The end of November Jason and I accomplished a big financial goal of paying off our mortgage. This was the last debt we owed after I paid off my 2005 Chevy Cobalt in 2013 and my last student loan in March 2015. Becoming debt free has always been a high priority for us.
We bought the house the end of July 2015 for 87k with a mortgage of $56,500. I include these figures because I realize that 1 – the majority of people’s houses cost well over 87k and 2 – not everyone has a large of a down payment like we did. I also want to mention that our house was not a “fixer upper” as I know those tend to be a lot cheaper. Neither of us are handy enough or enjoy home projects enough to undertake that challenge.
Instead it is a smaller house of 1008 square feet on a 4900 square foot lot. It is a 2 bedroom, 1 bath with a small kitchen, laundry room, hall with closet, large living/dining room and large attic. It also came with a small shed and a fenced in yard. For the two of us it is more than enough room and while I’ve always preferred eat in kitchens, I’ve learned to improvise when more space is needed. I would encourage anyone looking to buy a home to consider buying smaller. It will cost less initially and save money in utility bills. It also requires less cleaning and limits the number of random items purchased to decorate.
With many people resolving to spend less and save more in the new year I’m going to offer a few tips we utilized to pay our house off in less than 3.5 years and achieve financial freedom.
1 – Pay more than your mortgage payment requires as often as possible. Nearly every month since buying the house we made an additional payment. In March 2018 we made it a goal to pay an extra $1400 a month minimum. Some months we came up a little short, but other months we were able to pay even more. This decreased the amount of interest owed and assured more money was going to the principal. Even a payment as small as $50 a month can make a difference and ensure a mortgage doesn’t require 30 years to pay off.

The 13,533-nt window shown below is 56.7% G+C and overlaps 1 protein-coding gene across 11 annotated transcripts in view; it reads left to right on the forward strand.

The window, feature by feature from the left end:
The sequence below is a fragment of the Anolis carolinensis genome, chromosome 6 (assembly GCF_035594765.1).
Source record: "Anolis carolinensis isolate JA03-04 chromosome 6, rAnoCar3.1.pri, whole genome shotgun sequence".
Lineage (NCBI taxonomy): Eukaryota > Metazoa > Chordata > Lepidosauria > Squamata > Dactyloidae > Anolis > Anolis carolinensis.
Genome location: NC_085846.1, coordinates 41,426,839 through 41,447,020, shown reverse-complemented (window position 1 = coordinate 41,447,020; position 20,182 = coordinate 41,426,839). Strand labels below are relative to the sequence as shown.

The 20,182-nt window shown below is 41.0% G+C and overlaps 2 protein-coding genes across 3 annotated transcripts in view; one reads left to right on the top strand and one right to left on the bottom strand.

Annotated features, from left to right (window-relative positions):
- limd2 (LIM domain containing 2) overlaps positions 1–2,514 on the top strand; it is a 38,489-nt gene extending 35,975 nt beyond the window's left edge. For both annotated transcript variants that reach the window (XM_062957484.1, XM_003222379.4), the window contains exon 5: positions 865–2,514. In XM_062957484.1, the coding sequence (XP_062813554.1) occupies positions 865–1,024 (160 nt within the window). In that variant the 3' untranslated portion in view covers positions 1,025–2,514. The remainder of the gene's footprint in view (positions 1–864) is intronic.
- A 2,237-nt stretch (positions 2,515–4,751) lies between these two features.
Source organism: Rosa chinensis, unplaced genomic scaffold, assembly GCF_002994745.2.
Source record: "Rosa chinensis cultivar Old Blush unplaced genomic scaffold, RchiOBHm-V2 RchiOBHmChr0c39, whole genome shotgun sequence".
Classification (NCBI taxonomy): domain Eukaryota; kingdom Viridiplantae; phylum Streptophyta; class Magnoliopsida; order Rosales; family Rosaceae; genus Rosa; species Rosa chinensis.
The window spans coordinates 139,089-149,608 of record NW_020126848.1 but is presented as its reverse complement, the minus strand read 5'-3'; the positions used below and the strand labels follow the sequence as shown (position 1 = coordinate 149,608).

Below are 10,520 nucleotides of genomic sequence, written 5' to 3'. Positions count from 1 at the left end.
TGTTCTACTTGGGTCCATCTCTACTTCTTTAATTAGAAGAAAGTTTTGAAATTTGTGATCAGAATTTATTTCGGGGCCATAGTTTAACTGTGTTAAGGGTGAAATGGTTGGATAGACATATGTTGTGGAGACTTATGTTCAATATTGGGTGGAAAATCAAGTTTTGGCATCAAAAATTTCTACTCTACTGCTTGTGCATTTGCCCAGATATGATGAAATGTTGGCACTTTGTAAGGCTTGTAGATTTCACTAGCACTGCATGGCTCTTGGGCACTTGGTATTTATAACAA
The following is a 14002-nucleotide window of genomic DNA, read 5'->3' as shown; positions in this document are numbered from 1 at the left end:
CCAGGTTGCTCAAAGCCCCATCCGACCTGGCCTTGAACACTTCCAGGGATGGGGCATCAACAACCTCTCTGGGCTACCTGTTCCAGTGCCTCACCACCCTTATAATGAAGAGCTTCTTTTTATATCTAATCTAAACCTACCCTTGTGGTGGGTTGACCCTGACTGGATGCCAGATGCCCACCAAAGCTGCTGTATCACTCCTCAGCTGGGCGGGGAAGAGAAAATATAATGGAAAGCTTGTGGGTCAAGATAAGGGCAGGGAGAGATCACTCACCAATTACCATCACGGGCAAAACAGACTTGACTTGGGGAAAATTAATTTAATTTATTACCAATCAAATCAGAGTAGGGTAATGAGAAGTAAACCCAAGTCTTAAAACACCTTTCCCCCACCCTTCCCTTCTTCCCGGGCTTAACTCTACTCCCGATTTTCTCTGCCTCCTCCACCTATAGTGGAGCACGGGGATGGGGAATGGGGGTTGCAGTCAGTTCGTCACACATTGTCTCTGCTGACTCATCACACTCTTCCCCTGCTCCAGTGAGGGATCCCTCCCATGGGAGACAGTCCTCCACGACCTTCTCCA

2 – Put any “extra” money towards the house. This can include bonuses, money from side jobs, tax refunds, etc. I coach track and line judge volleyball games and the money earned from those went towards paying down the mortgage. Jason picked up extra “on call” shifts whenever he could to increase his paychecks and pay more on the house as well.
3 – Limit eating out. I feel like this tip is offered all the time on money saving articles, but it really is a huge way to save money. There were some months where Jason and I only ate out once at a restaurant. Sometimes we would treat ourselves by just going out for a shared appetizer and drink or picking up a pizza. We also chose to eat out for breakfast instead of dinner if we wanted to eat out since it was a cheaper meal. The best plan to stop eating out calls for cooking at home and meal planning which is a subject for another blog.
4 – Cut the cable cord. Last spring our Comcast package lost a few of our favorite channels. We took this as an opportunity to explore other options. Jason found Philo and for $16 a month we receive 43 channels, some of which we didn’t even receive with our Comcast package such as HGTV. I will advise a streaming device is needed for the service. We already had a Roku because we had Netflix. We also bought a cheap indoor antenna to receive local channels. We had to retain Comcast’s internet services as my work’s VPN network cannot run on satellite internet, but we reduced our Comcast bill from around $120 to $75 a month by cutting out TV.
5 – Break the consumerism mentality. I’ve come to realize this is a big challenge for most people as consumerism is ingrained in the brain. It requires a change in mindset and philosophy towards buying “stuff”. I recommend reading about simplicity and minimalism. While it’s not needed to go to the extreme of these concepts, the overall principals are very applicable. Once the desire to buy unneeded items (clothes, electronics, etc) is overcome, the extra money saved can be put towards paying off the mortgage.
What are your favorite money saving tips? Does being in debt bother you and if so, do you pay extra to get out of debt faster?